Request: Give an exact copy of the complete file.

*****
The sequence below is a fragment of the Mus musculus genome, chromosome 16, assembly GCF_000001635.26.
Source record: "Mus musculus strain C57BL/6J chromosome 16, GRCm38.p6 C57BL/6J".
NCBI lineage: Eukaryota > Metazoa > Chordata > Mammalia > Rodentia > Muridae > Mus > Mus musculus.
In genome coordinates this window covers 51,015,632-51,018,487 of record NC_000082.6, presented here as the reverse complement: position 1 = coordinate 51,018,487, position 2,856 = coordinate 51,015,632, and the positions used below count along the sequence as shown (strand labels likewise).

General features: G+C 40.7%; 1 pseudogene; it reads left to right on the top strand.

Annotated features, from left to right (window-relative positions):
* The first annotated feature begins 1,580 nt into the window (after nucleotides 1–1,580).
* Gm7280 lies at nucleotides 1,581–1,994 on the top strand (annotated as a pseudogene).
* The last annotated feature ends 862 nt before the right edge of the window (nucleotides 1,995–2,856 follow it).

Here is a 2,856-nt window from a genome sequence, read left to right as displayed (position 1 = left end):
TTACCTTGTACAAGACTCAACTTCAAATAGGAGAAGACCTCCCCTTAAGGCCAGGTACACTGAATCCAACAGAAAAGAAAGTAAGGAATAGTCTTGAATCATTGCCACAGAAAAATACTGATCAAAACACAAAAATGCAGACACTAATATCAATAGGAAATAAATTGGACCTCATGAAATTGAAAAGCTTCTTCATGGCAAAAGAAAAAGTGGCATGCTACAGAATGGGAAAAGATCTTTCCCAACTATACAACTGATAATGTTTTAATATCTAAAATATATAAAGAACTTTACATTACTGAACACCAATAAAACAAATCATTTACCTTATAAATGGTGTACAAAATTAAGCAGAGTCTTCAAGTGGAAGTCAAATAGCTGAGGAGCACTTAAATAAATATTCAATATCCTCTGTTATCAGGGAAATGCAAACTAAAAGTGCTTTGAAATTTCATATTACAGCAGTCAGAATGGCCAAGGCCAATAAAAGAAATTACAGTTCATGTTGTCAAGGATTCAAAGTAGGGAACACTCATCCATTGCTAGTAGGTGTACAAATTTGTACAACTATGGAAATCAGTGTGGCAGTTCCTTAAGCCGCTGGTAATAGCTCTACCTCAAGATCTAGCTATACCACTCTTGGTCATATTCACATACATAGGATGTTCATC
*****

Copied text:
The sequence below is a fragment of the Mus musculus genome, chromosome 16, assembly GCF_000001635.26.
Source record: "Mus musculus strain C57BL/6J chromosome 16, GRCm38.p6 C57BL/6J".
NCBI lineage: Eukaryota > Metazoa > Chordata > Mammalia > Rodentia > Muridae > Mus > Mus musculus.
In genome coordinates this window covers 51,015,632-51,018,487 of record NC_000082.6, presented here as the reverse complement: position 1 = coordinate 51,018,487, position 2,856 = coordinate 51,015,632, and the positions used below count along the sequence as shown (strand labels likewise).

General features: G+C 40.7%; 1 pseudogene; it reads left to right on the top strand.

Annotated features, from left to right (window-relative positions):
* The first annotated feature begins 1,580 nt into the window (after nucleotides 1–1,580).
* Gm7280 lies at nucleotides 1,581–1,994 on the top strand (annotated as a pseudogene).
* The last annotated feature ends 862 nt before the right edge of the window (nucleotides 1,995–2,856 follow it).

Here is a 2,856-nt window from a genome sequence, read left to right as displayed (position 1 = left end):
TTACCTTGTACAAGACTCAACTTCAAATAGGAGAAGACCTCCCCTTAAGGCCAGGTACACTGAATCCAACAGAAAAGAAAGTAAGGAATAGTCTTGAATCATTGCCACAGAAAAATACTGATCAAAACACAAAAATGCAGACACTAATATCAATAGGAAATAAATTGGACCTCATGAAATTGAAAAGCTTCTTCATGGCAAAAGAAAAAGTGGCATGCTACAGAATGGGAAAAGATCTTTCCCAACTATACAACTGATAATGTTTTAATATCTAAAATATATAAAGAACTTTACATTACTGAACACCAATAAAACAAATCATTTACCTTATAAATGGTGTACAAAATTAAGCAGAGTCTTCAAGTGGAAGTCAAATAGCTGAGGAGCACTTAAATAAATATTCAATATCCTCTGTTATCAGGGAAATGCAAACTAAAAGTGCTTTGAAATTTCATATTACAGCAGTCAGAATGGCCAAGGCCAATAAAAGAAATTACAGTTCATGTTGTCAAGGATTCAAAGTAGGGAACACTCATCCATTGCTAGTAGGTGTACAAATTTGTACAACTATGGAAATCAGTGTGGCAGTTCCTTAAGCCGCTGGTAATAGCTCTACCTCAAGATCTAGCTATACCACTCTTGGTCATATTCACATACATAGGATGTTCATC